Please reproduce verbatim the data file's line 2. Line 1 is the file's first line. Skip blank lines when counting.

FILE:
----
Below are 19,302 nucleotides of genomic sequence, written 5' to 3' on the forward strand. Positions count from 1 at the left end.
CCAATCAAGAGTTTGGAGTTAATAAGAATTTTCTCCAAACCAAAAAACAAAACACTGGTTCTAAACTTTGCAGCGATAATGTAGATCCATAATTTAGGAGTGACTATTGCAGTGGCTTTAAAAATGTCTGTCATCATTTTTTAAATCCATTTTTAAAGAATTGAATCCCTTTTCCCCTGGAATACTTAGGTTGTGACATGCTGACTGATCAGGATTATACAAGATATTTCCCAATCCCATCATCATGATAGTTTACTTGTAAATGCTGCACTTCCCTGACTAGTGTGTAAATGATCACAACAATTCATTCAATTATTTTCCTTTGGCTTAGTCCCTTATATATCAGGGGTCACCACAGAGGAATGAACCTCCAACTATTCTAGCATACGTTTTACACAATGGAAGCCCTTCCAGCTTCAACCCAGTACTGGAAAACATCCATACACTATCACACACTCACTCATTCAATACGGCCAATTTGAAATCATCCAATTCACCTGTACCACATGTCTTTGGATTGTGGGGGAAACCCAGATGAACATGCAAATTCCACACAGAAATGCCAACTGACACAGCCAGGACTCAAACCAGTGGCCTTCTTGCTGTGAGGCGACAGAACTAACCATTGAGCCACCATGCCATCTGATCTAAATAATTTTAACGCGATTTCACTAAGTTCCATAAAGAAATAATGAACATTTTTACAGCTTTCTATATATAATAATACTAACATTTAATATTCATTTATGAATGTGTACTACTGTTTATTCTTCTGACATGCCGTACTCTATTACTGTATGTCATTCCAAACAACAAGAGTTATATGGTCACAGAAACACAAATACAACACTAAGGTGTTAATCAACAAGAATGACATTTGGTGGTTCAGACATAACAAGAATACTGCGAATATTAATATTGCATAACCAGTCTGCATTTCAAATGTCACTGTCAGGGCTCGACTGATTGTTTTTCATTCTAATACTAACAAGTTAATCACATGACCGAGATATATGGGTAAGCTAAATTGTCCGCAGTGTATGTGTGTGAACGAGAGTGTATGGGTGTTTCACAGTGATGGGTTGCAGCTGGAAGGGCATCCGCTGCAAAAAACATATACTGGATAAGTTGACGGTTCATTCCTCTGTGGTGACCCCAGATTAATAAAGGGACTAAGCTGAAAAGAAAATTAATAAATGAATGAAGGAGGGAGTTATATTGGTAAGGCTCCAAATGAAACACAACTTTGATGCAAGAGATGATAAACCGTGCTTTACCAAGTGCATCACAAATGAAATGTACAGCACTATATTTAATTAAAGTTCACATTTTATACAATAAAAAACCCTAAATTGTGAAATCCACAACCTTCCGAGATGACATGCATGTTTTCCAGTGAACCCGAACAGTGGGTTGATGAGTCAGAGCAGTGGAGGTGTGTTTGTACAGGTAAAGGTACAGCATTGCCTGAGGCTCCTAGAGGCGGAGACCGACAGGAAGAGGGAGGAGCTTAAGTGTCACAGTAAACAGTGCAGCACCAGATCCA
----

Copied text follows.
CCAATCAAGAGTTTGGAGTTAATAAGAATTTTCTCCAAACCAAAAAACAAAACACTGGTTCTAAACTTTGCAGCGATAATGTAGATCCATAATTTAGGAGTGACTATTGCAGTGGCTTTAAAAATGTCTGTCATCATTTTTTAAATCCATTTTTAAAGAATTGAATCCCTTTTCCCCTGGAATACTTAGGTTGTGACATGCTGACTGATCAGGATTATACAAGATATTTCCCAATCCCATCATCATGATAGTTTACTTGTAAATGCTGCACTTCCCTGACTAGTGTGTAAATGATCACAACAATTCATTCAATTATTTTCCTTTGGCTTAGTCCCTTATATATCAGGGGTCACCACAGAGGAATGAACCTCCAACTATTCTAGCATACGTTTTACACAATGGAAGCCCTTCCAGCTTCAACCCAGTACTGGAAAACATCCATACACTATCACACACTCACTCATTCAATACGGCCAATTTGAAATCATCCAATTCACCTGTACCACATGTCTTTGGATTGTGGGGGAAACCCAGATGAACATGCAAATTCCACACAGAAATGCCAACTGACACAGCCAGGACTCAAACCAGTGGCCTTCTTGCTGTGAGGCGACAGAACTAACCATTGAGCCACCATGCCATCTGATCTAAATAATTTTAACGCGATTTCACTAAGTTCCATAAAGAAATAATGAACATTTTTACAGCTTTCTATATATAATAATACTAACATTTAATATTCATTTATGAATGTGTACTACTGTTTATTCTTCTGACATGCCGTACTCTATTACTGTATGTCATTCCAAACAACAAGAGTTATATGGTCACAGAAACACAAATACAACACTAAGGTGTTAATCAACAAGAATGACATTTGGTGGTTCAGACATAACAAGAATACTGCGAATATTAATATTGCATAACCAGTCTGCATTTCAAATGTCACTGTCAGGGCTCGACTGATTGTTTTTCATTCTAATACTAACAAGTTAATCACATGACCGAGATATATGGGTAAGCTAAATTGTCCGCAGTGTATGTGTGTGAACGAGAGTGTATGGGTGTTTCACAGTGATGGGTTGCAGCTGGAAGGGCATCCGCTGCAAAAAACATATACTGGATAAGTTGACGGTTCATTCCTCTGTGGTGACCCCAGATTAATAAAGGGACTAAGCTGAAAAGAAAATTAATAAATGAATGAAGGAGGGAGTTATATTGGTAAGGCTCCAAATGAAACACAACTTTGATGCAAGAGATGATAAACCGTGCTTTACCAAGTGCATCACAAATGAAATGTACAGCACTATATTTAATTAAAGTTCACATTTTATACAATAAAAAACCCTAAATTGTGAAATCCACAACCTTCCGAGATGACATGCATGTTTTCCAGTGAACCCGAACAGTGGGTTGATGAGTCAGAGCAGTGGAGGTGTGTTTGTACAGGTAAAGGTACAGCATTGCCTGAGGCTCCTAGAGGCGGAGACCGACAGGAAGAGGGAGGAGCTTAAGTGTCACAGTAAACAGTGCAGCACCAGATCCA